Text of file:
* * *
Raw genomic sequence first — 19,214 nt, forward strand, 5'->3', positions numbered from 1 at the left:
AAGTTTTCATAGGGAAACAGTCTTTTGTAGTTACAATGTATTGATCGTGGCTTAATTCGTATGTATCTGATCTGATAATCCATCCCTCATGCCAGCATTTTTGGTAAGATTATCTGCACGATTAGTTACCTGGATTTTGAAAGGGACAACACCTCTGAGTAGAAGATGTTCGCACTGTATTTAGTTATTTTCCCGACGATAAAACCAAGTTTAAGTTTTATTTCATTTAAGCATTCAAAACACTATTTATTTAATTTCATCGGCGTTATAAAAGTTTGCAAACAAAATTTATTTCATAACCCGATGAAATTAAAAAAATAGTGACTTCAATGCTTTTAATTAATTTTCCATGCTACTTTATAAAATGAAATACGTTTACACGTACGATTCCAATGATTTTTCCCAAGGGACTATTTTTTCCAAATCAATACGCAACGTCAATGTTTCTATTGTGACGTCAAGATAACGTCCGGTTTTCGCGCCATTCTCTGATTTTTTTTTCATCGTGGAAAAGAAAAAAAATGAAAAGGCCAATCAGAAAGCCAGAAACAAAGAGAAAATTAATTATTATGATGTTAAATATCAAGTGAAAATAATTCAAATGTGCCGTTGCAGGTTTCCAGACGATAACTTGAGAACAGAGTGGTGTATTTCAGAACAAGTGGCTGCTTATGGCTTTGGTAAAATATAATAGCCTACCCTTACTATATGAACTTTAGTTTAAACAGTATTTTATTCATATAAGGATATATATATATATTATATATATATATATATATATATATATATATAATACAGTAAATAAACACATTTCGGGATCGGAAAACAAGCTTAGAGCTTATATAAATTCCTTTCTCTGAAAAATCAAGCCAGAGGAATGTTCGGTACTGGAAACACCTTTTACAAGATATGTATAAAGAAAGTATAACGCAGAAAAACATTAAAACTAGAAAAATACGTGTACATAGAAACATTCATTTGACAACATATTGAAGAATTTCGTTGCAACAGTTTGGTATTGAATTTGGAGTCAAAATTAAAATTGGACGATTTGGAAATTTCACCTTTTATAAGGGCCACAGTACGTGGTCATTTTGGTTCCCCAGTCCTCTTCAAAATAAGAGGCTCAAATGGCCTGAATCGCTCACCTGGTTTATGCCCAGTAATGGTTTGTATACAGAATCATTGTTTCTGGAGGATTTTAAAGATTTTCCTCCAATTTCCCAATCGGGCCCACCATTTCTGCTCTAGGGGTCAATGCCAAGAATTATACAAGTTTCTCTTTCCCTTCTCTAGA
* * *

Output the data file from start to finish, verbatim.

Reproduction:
Raw genomic sequence first — 19,214 nt, forward strand, 5'->3', positions numbered from 1 at the left:
AAGTTTTCATAGGGAAACAGTCTTTTGTAGTTACAATGTATTGATCGTGGCTTAATTCGTATGTATCTGATCTGATAATCCATCCCTCATGCCAGCATTTTTGGTAAGATTATCTGCACGATTAGTTACCTGGATTTTGAAAGGGACAACACCTCTGAGTAGAAGATGTTCGCACTGTATTTAGTTATTTTCCCGACGATAAAACCAAGTTTAAGTTTTATTTCATTTAAGCATTCAAAACACTATTTATTTAATTTCATCGGCGTTATAAAAGTTTGCAAACAAAATTTATTTCATAACCCGATGAAATTAAAAAAATAGTGACTTCAATGCTTTTAATTAATTTTCCATGCTACTTTATAAAATGAAATACGTTTACACGTACGATTCCAATGATTTTTCCCAAGGGACTATTTTTTCCAAATCAATACGCAACGTCAATGTTTCTATTGTGACGTCAAGATAACGTCCGGTTTTCGCGCCATTCTCTGATTTTTTTTTCATCGTGGAAAAGAAAAAAAATGAAAAGGCCAATCAGAAAGCCAGAAACAAAGAGAAAATTAATTATTATGATGTTAAATATCAAGTGAAAATAATTCAAATGTGCCGTTGCAGGTTTCCAGACGATAACTTGAGAACAGAGTGGTGTATTTCAGAACAAGTGGCTGCTTATGGCTTTGGTAAAATATAATAGCCTACCCTTACTATATGAACTTTAGTTTAAACAGTATTTTATTCATATAAGGATATATATATATATTATATATATATATATATATATATATATATATAATACAGTAAATAAACACATTTCGGGATCGGAAAACAAGCTTAGAGCTTATATAAATTCCTTTCTCTGAAAAATCAAGCCAGAGGAATGTTCGGTACTGGAAACACCTTTTACAAGATATGTATAAAGAAAGTATAACGCAGAAAAACATTAAAACTAGAAAAATACGTGTACATAGAAACATTCATTTGACAACATATTGAAGAATTTCGTTGCAACAGTTTGGTATTGAATTTGGAGTCAAAATTAAAATTGGACGATTTGGAAATTTCACCTTTTATAAGGGCCACAGTACGTGGTCATTTTGGTTCCCCAGTCCTCTTCAAAATAAGAGGCTCAAATGGCCTGAATCGCTCACCTGGTTTATGCCCAGTAATGGTTTGTATACAGAATCATTGTTTCTGGAGGATTTTAAAGATTTTCCTCCAATTTCCCAATCGGGCCCACCATTTCTGCTCTAGGGGTCAATGCCAAGAATTATACAAGTTTCTCTTTCCCTTCTCTAGA